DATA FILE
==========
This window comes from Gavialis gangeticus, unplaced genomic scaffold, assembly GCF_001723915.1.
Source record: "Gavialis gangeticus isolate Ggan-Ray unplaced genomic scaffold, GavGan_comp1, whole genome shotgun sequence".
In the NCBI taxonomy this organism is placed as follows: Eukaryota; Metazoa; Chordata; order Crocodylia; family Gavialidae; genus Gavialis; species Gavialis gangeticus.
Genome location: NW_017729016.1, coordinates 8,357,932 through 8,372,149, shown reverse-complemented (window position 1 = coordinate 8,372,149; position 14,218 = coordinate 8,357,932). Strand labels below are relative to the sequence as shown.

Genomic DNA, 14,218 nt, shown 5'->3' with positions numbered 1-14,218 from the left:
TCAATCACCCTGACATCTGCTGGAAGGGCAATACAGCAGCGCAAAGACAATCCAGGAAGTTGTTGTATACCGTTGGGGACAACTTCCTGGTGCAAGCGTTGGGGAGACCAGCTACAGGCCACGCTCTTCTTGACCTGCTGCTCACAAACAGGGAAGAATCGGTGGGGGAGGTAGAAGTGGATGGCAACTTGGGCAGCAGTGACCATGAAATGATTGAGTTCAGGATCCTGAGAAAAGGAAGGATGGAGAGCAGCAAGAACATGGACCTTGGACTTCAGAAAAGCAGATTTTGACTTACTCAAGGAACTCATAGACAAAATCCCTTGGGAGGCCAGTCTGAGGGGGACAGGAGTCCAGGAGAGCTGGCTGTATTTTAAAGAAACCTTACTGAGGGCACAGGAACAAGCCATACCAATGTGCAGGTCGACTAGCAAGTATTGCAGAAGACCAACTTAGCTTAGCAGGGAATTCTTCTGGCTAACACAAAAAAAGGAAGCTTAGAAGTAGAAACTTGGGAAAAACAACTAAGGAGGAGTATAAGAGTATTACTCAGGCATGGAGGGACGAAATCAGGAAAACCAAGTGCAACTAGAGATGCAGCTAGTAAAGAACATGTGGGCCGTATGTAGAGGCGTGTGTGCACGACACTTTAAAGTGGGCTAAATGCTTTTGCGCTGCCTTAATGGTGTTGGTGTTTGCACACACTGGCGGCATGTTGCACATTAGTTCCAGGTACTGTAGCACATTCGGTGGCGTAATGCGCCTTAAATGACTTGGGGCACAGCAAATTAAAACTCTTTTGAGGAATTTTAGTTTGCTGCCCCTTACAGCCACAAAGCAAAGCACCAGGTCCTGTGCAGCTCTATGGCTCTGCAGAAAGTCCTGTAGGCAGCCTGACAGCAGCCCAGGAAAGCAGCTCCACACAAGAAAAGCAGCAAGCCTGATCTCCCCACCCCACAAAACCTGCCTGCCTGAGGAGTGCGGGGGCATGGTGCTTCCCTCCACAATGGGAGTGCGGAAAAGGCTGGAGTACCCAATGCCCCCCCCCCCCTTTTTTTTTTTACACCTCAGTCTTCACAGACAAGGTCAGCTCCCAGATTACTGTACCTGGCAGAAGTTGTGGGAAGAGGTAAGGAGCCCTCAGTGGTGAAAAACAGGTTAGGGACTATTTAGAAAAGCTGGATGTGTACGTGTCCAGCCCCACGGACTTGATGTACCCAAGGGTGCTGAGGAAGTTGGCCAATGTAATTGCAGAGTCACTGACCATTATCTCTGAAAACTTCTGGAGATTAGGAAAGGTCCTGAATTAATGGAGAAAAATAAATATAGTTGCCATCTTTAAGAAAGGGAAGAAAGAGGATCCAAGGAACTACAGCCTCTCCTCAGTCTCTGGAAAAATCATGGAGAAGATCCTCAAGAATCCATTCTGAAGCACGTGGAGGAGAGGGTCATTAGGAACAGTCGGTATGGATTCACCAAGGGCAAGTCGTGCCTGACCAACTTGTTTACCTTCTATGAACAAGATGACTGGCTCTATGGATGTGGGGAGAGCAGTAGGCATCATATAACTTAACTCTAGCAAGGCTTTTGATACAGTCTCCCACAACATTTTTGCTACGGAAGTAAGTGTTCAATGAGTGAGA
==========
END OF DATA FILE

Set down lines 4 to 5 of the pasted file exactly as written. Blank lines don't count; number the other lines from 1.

Genome location: NW_017729016.1, coordinates 8,357,932 through 8,372,149, shown reverse-complemented (window position 1 = coordinate 8,372,149; position 14,218 = coordinate 8,357,932). Strand labels below are relative to the sequence as shown.

Genomic DNA, 14,218 nt, shown 5'->3' with positions numbered 1-14,218 from the left: